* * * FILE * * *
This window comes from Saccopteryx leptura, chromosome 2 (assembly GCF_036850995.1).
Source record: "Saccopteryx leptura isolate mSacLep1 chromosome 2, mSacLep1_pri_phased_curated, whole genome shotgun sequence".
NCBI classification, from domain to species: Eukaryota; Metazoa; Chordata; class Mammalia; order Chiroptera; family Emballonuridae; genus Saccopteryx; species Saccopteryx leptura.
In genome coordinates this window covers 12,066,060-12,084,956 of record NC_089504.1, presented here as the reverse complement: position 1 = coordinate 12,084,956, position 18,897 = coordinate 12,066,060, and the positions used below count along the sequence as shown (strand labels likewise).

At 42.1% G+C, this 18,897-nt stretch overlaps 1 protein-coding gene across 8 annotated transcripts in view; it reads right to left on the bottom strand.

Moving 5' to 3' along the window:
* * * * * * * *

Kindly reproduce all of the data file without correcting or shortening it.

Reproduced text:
This window comes from Saccopteryx leptura, chromosome 2 (assembly GCF_036850995.1).
Source record: "Saccopteryx leptura isolate mSacLep1 chromosome 2, mSacLep1_pri_phased_curated, whole genome shotgun sequence".
NCBI classification, from domain to species: Eukaryota; Metazoa; Chordata; class Mammalia; order Chiroptera; family Emballonuridae; genus Saccopteryx; species Saccopteryx leptura.
In genome coordinates this window covers 12,066,060-12,084,956 of record NC_089504.1, presented here as the reverse complement: position 1 = coordinate 12,084,956, position 18,897 = coordinate 12,066,060, and the positions used below count along the sequence as shown (strand labels likewise).

At 42.1% G+C, this 18,897-nt stretch overlaps 1 protein-coding gene across 8 annotated transcripts in view; it reads right to left on the bottom strand.

Moving 5' to 3' along the window: